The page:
Founder and creator of The Canadian Sports Business Network Matthew Paladino and his colleagues hosted the first sports talk conference, which allowed Brock SMPA students to learn directly from industry professionals. The conference consisted of some very influential individuals in the Brock community and the sports community as a whole. The panel consisted of Brock’s Director of Athletics and Recreation, Neil Lumsden; Men’s Basketball head coach, Charles Kissi; and Digital contributor and writer for Sportsnet, Donnovan Bennett.
“There are a lot of events out there that are just really big conferences that aren’t a good opportunity for students to network [with professionals], so this gives a chance for students to go out of their comfort zone and meet professionals in the industry and learn about topics that aren’t really discussed much in sport media and CIS,” said Paladino.
CFL Hall of Famer, Neil Lumsden opened the conversation by saying; “sport would be a drag if all you did was practice.” He then continued to explain that we as individuals want to express and showcase what we’re good at, instead of just practice over and over by ourselves.
Lumsden has an impressive resume in the sports industry, which ranges from playing in the CFL, being the general manager for the Hamilton Tiger-Cats, and now Director of Athletics and Recreation at Brock. Lumsden, therefore emphasized the importance of a variety of experiences and qualifications.
To start the second part of the conference, Kissi sat down with Bennett, who discussed his university career and how that helped propel him to his current position at Sportsnet.
Prior to writing professionally, Bennett was a CIS football running back who played for the Western Mustangs. Eventually, Bennett learned that it was unrealistic to pursue his career in professional football, so began planning for new career pathways, while trying to maintain and satisfy his passion for sports.
“I knew that I had to find another path, but I wanted to stay close to sports, so being in sports media was the next best thing,” said Bennett. “So I was very lucky [to get a job with] “The Score”… they were familiar with me as they covered CIS football. So, I’ve been able to use my experience not only as a CIS player but also a student-athlete to be able to cover CIS football, which then allowed me to branch off to NCAA as well, and then professional sports. So it was a great launching pad for me and it continues to be my proudest work.”
As Kissi interviewed Bennett, he went into greater detail of his past on how he constantly searched for sports media internships but was shutdown because he lacked experience. This ultimately frustrated Bennett, as it was those internships that he wanted the experience from. It was then that Bennett reached out to Dwayne Ford who worked for The Score. Bennett explained that he would do anything for Ford as long as he got an internship with the then television network.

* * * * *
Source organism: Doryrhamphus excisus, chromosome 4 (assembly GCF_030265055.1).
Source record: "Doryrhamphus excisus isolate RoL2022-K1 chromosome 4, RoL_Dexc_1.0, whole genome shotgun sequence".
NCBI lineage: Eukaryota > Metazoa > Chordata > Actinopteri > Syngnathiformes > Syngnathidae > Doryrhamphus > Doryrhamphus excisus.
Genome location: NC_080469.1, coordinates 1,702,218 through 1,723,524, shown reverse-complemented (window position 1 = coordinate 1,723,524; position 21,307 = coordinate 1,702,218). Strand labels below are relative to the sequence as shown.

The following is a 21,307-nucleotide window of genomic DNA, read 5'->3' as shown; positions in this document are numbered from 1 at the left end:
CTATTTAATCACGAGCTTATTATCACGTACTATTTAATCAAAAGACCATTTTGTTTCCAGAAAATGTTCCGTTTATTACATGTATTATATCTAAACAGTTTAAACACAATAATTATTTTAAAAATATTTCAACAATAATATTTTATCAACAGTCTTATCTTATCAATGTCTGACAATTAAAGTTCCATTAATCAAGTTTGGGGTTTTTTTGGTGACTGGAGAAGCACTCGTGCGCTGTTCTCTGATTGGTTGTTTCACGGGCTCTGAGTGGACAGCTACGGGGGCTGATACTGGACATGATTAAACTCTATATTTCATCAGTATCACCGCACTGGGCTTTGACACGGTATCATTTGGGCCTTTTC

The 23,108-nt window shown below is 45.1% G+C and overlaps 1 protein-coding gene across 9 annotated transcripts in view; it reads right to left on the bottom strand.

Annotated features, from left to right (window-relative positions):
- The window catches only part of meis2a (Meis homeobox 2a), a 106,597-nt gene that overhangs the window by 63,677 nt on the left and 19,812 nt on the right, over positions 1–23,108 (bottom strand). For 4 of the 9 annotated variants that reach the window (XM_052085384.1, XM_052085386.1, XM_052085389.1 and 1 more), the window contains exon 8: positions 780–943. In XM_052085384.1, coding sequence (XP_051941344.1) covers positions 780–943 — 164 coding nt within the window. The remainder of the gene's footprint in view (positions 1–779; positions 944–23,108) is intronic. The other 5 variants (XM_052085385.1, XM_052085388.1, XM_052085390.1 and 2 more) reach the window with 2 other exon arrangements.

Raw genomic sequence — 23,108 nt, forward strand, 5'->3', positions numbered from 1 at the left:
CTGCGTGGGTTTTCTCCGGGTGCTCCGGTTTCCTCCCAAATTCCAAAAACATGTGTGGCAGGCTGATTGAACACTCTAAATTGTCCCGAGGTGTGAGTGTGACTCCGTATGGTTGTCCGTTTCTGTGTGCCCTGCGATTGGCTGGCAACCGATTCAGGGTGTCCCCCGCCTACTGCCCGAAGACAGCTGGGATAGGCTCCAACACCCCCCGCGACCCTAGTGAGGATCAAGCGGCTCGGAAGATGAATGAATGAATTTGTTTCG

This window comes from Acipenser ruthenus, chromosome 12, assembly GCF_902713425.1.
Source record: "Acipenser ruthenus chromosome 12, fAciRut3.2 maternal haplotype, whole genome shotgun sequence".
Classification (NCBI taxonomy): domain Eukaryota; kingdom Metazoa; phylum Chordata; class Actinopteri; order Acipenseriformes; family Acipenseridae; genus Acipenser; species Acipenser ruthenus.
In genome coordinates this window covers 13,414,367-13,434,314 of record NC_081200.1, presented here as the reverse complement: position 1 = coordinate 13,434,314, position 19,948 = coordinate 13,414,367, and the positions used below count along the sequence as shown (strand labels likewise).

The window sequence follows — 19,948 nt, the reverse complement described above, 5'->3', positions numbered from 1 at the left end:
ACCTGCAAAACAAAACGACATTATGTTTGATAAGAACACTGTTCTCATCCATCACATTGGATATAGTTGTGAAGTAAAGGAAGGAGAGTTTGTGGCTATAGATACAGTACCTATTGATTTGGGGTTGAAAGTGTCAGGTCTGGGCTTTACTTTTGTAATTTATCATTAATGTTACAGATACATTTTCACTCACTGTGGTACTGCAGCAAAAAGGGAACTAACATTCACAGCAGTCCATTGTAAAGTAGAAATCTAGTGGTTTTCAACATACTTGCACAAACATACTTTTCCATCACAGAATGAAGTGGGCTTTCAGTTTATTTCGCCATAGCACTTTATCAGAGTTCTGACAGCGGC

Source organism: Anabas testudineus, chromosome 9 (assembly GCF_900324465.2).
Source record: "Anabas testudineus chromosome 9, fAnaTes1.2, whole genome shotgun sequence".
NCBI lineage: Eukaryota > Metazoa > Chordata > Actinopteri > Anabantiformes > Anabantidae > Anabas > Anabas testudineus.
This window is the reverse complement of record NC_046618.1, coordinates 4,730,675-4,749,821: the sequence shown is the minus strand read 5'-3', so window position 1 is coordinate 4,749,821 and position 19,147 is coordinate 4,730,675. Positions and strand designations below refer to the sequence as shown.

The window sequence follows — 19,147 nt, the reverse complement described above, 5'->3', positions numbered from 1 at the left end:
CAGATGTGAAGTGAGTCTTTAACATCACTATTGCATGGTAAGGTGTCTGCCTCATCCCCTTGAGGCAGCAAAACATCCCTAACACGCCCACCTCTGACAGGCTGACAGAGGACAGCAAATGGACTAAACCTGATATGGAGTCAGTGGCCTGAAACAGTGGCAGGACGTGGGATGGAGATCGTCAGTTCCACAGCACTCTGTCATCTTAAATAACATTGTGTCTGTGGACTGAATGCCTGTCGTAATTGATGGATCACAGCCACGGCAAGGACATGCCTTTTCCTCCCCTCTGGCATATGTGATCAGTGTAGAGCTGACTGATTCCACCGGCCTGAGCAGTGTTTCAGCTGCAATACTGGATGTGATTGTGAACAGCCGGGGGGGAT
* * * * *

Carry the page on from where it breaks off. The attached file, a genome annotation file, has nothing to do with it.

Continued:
As Bennett and the Mustangs didn’t make it to the Vanier Cup in 2006, he reached out to The Score and explained that he will do whatever it takes to cover the event. It was during that event when Bennett made connections with iconic sports journalists such as Cabbie Richards from TSN. Bennett then explained that it was at that moment that made him the difference from everyone else. Instead of doing an internship for the work, Bennett proved that his internship was out of passion for sport and how devoted he was to hard work.
From then on, Bennett would go the extra mile and cover more events then what he was asked to do. Instead of coming back with one story, he would come back with three stories, which is something Bennett is popularly known for today with his connection to Black History Month.
Bennett then explained that working for sports media is a lot like playing for a team. You’re fighting to start, dress, and to be the best. So it is that reason why you need to find what makes you different from everyone else and embrace that. He explained that if you’re good at social media and a sports media company is lacking on social media, express to them that you are skilled in that field and how that would benefit the company. A phrase Bennett often used was, “attack the hurdle that not everyone is willing to take that makes you better than everyone else.”
“If you’re not moving forward, you’re moving backward,” said Bennett in his final remarks.
To get involved or hear about future events run by the Canadian Sport Business Network, you can like their Facebook page or follow them on Twitter @CanadianSBN.
Connor Allen – Assistant Sports Editor